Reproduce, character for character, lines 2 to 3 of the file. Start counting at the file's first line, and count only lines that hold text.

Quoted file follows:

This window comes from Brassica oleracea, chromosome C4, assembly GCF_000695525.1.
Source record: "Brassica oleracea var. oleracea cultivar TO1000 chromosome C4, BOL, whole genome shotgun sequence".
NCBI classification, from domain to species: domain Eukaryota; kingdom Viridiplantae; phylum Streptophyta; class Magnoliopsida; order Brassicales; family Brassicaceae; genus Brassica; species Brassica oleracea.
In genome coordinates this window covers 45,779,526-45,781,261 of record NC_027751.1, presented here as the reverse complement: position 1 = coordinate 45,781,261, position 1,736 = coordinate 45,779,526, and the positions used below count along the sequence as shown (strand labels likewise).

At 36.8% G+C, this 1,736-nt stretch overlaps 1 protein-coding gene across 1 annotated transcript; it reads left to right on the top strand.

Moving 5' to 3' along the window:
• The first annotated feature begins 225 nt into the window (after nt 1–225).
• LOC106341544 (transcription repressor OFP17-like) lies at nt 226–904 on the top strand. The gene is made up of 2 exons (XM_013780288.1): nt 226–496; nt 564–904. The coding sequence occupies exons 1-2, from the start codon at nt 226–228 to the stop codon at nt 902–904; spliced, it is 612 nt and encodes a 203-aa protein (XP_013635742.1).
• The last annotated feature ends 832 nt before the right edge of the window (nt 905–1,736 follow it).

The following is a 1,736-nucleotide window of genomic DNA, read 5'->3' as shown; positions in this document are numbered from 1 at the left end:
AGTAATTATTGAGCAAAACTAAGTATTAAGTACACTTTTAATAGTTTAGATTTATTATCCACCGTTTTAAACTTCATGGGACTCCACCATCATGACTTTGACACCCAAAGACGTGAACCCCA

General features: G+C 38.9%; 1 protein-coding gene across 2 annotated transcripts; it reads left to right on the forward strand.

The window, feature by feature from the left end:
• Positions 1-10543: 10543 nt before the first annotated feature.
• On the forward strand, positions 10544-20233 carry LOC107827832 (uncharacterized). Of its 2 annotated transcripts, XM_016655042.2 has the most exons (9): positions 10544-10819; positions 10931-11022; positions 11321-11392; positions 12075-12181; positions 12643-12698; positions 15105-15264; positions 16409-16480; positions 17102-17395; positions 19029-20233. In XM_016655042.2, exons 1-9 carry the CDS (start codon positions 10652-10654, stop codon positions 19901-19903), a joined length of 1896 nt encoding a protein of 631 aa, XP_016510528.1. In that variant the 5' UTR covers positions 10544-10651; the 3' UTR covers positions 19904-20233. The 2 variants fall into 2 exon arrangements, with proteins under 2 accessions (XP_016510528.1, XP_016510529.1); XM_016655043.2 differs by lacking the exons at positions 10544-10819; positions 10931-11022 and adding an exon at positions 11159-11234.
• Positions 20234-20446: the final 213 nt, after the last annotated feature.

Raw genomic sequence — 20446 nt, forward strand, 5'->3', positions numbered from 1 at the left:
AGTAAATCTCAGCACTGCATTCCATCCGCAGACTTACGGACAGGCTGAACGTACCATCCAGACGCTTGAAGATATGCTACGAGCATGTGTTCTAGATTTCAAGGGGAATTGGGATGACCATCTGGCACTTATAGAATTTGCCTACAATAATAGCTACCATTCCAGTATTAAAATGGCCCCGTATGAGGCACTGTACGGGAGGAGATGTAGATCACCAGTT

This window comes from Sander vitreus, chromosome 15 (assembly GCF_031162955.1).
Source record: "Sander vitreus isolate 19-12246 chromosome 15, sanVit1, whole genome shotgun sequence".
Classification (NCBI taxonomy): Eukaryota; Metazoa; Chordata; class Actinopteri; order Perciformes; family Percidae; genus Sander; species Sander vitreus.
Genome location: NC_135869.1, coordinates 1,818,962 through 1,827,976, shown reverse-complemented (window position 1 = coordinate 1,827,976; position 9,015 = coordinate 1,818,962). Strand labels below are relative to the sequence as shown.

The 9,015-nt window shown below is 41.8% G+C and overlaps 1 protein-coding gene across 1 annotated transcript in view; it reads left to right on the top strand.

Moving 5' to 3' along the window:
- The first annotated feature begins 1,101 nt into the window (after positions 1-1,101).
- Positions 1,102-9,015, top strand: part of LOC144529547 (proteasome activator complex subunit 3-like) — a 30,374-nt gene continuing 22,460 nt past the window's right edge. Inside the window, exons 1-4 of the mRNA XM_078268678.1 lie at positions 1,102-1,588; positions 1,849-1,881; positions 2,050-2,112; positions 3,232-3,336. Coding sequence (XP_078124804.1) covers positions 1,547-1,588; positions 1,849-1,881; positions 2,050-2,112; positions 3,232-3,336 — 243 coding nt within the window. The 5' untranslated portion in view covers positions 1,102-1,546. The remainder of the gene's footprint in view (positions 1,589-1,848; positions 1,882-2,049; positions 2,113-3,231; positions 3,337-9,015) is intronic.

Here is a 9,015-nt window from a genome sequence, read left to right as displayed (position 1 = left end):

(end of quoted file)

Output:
Source record: "Brassica oleracea var. oleracea cultivar TO1000 chromosome C4, BOL, whole genome shotgun sequence".
NCBI classification, from domain to species: domain Eukaryota; kingdom Viridiplantae; phylum Streptophyta; class Magnoliopsida; order Brassicales; family Brassicaceae; genus Brassica; species Brassica oleracea.